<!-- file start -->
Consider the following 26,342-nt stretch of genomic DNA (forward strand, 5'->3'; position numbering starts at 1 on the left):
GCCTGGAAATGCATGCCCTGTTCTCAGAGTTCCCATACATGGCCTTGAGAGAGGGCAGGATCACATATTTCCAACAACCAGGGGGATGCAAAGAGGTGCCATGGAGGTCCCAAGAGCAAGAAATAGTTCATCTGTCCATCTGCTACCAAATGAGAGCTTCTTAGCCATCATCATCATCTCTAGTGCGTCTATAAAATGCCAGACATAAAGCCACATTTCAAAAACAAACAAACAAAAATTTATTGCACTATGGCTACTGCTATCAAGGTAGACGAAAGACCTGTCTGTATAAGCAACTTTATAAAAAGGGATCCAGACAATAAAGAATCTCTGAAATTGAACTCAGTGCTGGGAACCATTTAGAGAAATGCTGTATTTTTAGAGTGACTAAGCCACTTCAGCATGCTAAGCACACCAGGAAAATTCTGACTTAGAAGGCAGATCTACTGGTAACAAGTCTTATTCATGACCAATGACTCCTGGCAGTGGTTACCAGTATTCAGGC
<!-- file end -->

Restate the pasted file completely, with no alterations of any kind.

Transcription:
Consider the following 26,342-nt stretch of genomic DNA (forward strand, 5'->3'; position numbering starts at 1 on the left):
GCCTGGAAATGCATGCCCTGTTCTCAGAGTTCCCATACATGGCCTTGAGAGAGGGCAGGATCACATATTTCCAACAACCAGGGGGATGCAAAGAGGTGCCATGGAGGTCCCAAGAGCAAGAAATAGTTCATCTGTCCATCTGCTACCAAATGAGAGCTTCTTAGCCATCATCATCATCTCTAGTGCGTCTATAAAATGCCAGACATAAAGCCACATTTCAAAAACAAACAAACAAAAATTTATTGCACTATGGCTACTGCTATCAAGGTAGACGAAAGACCTGTCTGTATAAGCAACTTTATAAAAAGGGATCCAGACAATAAAGAATCTCTGAAATTGAACTCAGTGCTGGGAACCATTTAGAGAAATGCTGTATTTTTAGAGTGACTAAGCCACTTCAGCATGCTAAGCACACCAGGAAAATTCTGACTTAGAAGGCAGATCTACTGGTAACAAGTCTTATTCATGACCAATGACTCCTGGCAGTGGTTACCAGTATTCAGGC